The theory of critical levels, defined as levels at which a wave’s phase velocity matches the velocity of the mean flow, was originally developed to explain the stalling of wave energy propagation in parallel flows (Drazin and Reid 1981; Maslowe 1986; and references therein), but it was later expanded to more general situations by Kunze (1985) who introduced the concept of a critical layer for nonparallel flows, for example, flows with curvature. In this more general situation, a critical layer is defined as the location where a wavenumber component goes to infinity and the corresponding group velocity to zero. In frontal regions where wave propagation is laterally constrained by the surrounding flow, the critical layer is closer to a critical line and in axisymmetric flows, such as the one considered in our study, the critical layer collapses to a single critical point along the axis of symmetry (see section 5). Here, we shall use the expression “critical layer” in the general sense, as defined above for nonparallel flows, in keeping with widely used terminology in the oceanographic community. In contrast, a caustic or turning point occurs where a group velocity component may approach zero, but the total wavenumber remains finite. Lamb and Shore (1992) described a horizontal critical layer where *N* → 0 laterally. In this case, a horizontal component of the wavenumber goes to infinity. Kunze (1986) reported the first observational evidence for trapping and amplification of near-inertial waves in an anticyclone, although Perkins (1976) had previously observed subinertial frequency near-inertial waves in the presence of an eddy. Kunze et al. (1995) confirmed with fine- and microstructure measurements that turbulent dissipation is a dominant sink for the trapped near-inertial energy, as hypothesized by Lueck and Osborn (1986). Whitt and Thomas (2013) used ray tracing and numerical simulations to illustrate trapping and amplification of near-inertial waves in strongly baroclinic currents with the strongest amplification occurring at sloping critical layers oriented along the tilted isopycnals of the current. Joyce et al. (2013) described observations of near-inertial waves in a Gulf Stream warm-core ring and demonstrated with a numerical simulation that the waves were likely forced by wind-driven oscillations. In contrast to Whitt and Thomas (2013), they did not find evidence of critical-layer formation; instead, the accumulation of near-inertial energy below the eddy coincided with the vertical position at which the waves attain their minimum intrinsic frequency. Danioux et al. (2015) derived a new conservation law from the Young and Ben Jelloul equation (Young and Ben Jelloul 1997) for near-inertial energy evolution and used it to demonstrate that the concentration of near-inertial energy in anticyclones arises as a direct consequence of the shrinking spatial scales of wind-driven IOs by a geostrophic eddy field. Xie and Vanneste (2015) adopted a generalized-Lagrangian-mean formulation to identify a new interaction between IOs and the geostrophic flow that they called “stimulated wave generation.” This interaction draws available potential energy from the mean flow to excite waves. Xie and Vanneste (2015) find that the kinetic energy of IOs is conserved, implying that the wave energy must necessarily come from the mean flow. However, a caveat for the existence of this mechanism is that it is limited to very small Rossby-number regimes.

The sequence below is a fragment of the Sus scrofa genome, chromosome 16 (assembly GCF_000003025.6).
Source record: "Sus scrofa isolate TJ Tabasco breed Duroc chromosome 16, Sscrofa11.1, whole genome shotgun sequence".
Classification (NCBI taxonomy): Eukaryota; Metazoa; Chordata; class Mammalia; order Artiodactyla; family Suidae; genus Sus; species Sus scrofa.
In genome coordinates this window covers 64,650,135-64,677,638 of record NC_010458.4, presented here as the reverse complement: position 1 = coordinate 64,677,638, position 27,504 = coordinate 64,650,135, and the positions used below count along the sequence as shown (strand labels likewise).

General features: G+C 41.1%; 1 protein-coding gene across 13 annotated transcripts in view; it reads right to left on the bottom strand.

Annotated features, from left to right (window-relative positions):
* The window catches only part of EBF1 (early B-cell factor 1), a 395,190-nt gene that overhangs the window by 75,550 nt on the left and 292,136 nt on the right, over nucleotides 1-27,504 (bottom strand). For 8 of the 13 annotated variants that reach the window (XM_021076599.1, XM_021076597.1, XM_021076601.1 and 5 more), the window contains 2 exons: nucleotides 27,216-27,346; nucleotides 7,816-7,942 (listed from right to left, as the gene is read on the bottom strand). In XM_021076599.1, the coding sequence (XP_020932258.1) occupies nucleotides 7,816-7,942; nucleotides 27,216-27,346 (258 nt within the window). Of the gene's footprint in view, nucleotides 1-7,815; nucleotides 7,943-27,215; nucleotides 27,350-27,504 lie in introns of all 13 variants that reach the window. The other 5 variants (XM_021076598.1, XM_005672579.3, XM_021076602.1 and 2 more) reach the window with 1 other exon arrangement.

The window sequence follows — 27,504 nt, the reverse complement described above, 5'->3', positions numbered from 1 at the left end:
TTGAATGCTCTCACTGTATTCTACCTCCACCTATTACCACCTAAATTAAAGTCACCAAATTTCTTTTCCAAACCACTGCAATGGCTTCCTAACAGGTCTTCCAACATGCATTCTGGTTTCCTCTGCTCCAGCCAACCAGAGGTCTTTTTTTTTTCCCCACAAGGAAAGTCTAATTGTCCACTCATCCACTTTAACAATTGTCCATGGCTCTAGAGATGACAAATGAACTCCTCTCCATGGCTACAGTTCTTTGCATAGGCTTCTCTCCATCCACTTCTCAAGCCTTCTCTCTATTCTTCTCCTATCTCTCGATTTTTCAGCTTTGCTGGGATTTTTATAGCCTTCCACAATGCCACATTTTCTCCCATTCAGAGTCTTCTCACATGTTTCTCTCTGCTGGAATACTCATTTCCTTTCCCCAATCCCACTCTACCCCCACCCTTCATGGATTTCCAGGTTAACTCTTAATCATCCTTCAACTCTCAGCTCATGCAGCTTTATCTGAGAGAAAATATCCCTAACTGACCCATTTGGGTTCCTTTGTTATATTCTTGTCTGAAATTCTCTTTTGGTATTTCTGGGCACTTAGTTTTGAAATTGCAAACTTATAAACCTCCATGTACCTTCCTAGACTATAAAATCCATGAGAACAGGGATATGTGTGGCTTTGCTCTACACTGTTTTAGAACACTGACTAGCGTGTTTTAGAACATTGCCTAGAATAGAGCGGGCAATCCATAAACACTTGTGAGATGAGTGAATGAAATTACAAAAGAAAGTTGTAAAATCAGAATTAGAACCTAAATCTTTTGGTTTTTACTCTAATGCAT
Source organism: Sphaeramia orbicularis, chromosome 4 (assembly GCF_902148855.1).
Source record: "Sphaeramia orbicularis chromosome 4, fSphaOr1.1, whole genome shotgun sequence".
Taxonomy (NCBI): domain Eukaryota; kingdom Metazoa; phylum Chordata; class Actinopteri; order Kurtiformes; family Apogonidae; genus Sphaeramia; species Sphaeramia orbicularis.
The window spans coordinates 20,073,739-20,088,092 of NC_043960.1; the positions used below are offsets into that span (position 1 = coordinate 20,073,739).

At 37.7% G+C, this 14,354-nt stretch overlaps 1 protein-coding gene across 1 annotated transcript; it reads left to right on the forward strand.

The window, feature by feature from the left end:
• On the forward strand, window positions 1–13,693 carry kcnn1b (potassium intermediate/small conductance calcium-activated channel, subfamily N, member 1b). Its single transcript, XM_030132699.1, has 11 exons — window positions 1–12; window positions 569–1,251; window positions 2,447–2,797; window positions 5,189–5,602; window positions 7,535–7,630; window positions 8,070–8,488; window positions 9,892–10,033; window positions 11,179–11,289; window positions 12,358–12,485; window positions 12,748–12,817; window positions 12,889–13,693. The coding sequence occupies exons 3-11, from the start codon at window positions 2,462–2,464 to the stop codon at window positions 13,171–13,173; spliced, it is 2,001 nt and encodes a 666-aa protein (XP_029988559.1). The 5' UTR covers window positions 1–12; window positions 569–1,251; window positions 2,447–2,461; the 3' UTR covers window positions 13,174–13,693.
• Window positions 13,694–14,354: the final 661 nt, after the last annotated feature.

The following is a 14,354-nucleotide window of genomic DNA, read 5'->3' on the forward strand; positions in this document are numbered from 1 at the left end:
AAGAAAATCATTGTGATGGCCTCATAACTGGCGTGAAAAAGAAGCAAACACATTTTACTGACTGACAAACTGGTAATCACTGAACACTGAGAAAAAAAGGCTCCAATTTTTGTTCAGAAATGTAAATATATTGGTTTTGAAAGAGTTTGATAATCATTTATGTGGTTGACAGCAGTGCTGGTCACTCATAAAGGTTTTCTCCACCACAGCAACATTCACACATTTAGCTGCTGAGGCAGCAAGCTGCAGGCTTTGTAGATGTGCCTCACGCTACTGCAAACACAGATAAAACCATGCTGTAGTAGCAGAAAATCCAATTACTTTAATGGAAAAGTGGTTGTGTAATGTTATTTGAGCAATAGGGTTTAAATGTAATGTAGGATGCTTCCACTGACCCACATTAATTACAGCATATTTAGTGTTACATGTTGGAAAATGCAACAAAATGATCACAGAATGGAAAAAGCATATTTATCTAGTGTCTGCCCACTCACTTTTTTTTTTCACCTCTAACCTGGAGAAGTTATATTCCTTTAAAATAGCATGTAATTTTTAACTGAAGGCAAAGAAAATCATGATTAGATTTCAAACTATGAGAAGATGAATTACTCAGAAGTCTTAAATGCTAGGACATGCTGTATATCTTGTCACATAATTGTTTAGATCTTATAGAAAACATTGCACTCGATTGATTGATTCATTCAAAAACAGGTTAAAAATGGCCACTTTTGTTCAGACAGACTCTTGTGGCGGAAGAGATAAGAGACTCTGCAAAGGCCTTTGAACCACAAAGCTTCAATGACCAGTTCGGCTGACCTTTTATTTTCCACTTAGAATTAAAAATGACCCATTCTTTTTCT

The present numerical study is motivated by observations of intense near-inertial wave activity above and below the core of a semipermanent anticyclonic eddy in the eastern Mediterranean, during the Biogeochemistry from the Oligotrophic to the Ultraoligotrophic Mediterranean (BOUM) campaign (Cuypers et al. 2012). Its primary objective is to explain the dynamics behind these observations.